I don’t know how much time we spent planning before the trip. I want to say that it was a couple hours per week starting in April and lasting through June, but I may be over-estimating by quite a lot. Maybe it was 20-25 hours total. Most of that time was spent trying to figure out what the needs were, and how we could best meet them. There were seven of us, and we were planning for 15 full days of workshops. So the number of person-hours spent planning before we left was pretty close to the number of hours of workshops we were planning for.
On the plane to Africa, we spent a few hours working through the first day. We had a pretty good plan for what we wanted to do. But when we arrived in Cape Town, we ended up starting from scratch. There were things we didn’t know about the workshop participants, the physical environment, and the resources available that had to be taken into account. By Tuesday night of the first week, we had a pretty good map (finally!) for how things would proceed for the rest of the week. We were getting to the point where we might not have to spend 4-5 hours every night planning for the next day. Then, on Wednesday at lunch, we asked the participants how things were going from their perspective. They needed a change in direction, with less pedagogy and more technology. Turning on a dime, we scrapped the rest of the week with five minutes’ notice, and dove into a completely new direction.
The second week, working with a different group of people, there were political tensions between the two organizations we were working with, and we were caught in the middle. A battle over the content of the workshops took place during lunch on the first day, and we ended up scrapping the rest of the week and starting over. Again, these plans changed with only a few minutes’ notice.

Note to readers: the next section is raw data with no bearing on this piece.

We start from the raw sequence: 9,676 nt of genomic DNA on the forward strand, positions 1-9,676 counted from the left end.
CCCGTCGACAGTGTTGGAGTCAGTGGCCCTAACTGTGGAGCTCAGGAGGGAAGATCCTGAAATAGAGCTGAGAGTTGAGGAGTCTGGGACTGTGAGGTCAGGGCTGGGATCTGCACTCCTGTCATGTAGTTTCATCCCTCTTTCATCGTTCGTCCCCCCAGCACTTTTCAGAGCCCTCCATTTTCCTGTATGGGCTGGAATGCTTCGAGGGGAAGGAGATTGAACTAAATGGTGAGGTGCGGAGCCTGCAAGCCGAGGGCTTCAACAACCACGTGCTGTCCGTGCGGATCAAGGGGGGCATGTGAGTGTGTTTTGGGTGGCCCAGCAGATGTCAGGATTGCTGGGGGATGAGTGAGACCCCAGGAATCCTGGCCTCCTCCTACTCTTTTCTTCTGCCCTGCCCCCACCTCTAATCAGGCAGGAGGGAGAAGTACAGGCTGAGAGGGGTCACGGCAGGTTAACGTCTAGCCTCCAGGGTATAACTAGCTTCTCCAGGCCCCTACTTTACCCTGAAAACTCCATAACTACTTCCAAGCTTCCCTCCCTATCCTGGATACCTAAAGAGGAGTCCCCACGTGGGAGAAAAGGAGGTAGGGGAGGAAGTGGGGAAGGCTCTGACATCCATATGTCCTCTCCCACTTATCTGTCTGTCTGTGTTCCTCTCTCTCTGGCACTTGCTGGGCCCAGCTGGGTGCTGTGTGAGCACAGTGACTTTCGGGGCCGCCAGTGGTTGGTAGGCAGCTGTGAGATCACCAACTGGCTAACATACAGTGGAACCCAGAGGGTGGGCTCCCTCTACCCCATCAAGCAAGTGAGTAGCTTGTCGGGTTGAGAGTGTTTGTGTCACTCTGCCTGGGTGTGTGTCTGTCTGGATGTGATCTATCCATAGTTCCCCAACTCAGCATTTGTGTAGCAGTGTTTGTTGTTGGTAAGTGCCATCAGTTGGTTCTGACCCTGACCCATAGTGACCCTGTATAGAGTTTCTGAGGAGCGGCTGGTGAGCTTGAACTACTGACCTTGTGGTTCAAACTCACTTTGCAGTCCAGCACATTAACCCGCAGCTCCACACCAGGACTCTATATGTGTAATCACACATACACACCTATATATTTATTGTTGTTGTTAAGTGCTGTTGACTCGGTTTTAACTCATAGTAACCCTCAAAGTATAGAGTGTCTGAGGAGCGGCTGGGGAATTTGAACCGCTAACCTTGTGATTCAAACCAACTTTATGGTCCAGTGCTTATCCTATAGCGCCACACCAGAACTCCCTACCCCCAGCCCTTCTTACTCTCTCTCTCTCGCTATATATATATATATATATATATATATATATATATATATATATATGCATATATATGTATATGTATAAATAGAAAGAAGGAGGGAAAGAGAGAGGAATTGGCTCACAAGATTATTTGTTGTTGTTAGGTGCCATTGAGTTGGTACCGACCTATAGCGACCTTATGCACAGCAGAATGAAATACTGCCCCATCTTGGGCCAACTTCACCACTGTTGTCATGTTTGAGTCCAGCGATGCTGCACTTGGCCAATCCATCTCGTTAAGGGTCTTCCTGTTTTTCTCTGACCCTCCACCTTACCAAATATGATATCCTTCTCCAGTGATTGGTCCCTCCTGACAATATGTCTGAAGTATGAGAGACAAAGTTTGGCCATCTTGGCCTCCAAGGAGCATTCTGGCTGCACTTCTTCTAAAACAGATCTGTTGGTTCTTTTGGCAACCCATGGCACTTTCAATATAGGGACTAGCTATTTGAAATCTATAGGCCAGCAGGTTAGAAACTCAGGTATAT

In Kenya a few weeks later, we had a different challenge. Working with 50 teachers and 11 computers is pretty tough when you’re trying to do technology workshops, but we found out on Tuesday that we would likely not have electricity on Thursday or Friday. While it was nice to have more notice this time, it was a bit daunting to try to come up with some worthwhile workshops using technology without having any technology to work with. It was, perhaps, a bit TOO realistic as we emulated the conditions in which our participants actually teach every day.
But this constant re-planning has given me much more of a hakuna matata attitude. There are no worries. There are no problems we cannot overcome. I plan less meticulously now. I have more faith in my ability to improvise and to handle challenges as they arise. These are probably not good qualities to have as an educational tech person. Really, I should be anticipating problems and solving them before they occur. And I do try to do that. But having the attitude that things are going to go wrong, and we’re going to deal with them when they do, and we’re all going to be fine in the end has served me well in the last few years. I think that’s why I don’t freak out when things like PARCC testing and 3,000 new laptops and last-minute staff resignations occur. I’ve been to Africa. I can handle anything you can throw at me.
Technology holds tremendous promise to improve the world.
I am still amazed that people came to the workshops we offered. If I were a teacher in one of the schools we worked with, I probably would not have come. Even in South Africa, which is on a completely different level from Kenya in terms of infrastructure and living conditions, the schools are spartan. They have actual buildings with floors and desks and chalkboards and electricity. But the housing conditions are deplorable by our standards. Resources are scarce. Money is tight. As a teacher, I would probably be focusing on getting books and pencils and paper and things that are cheap and proven.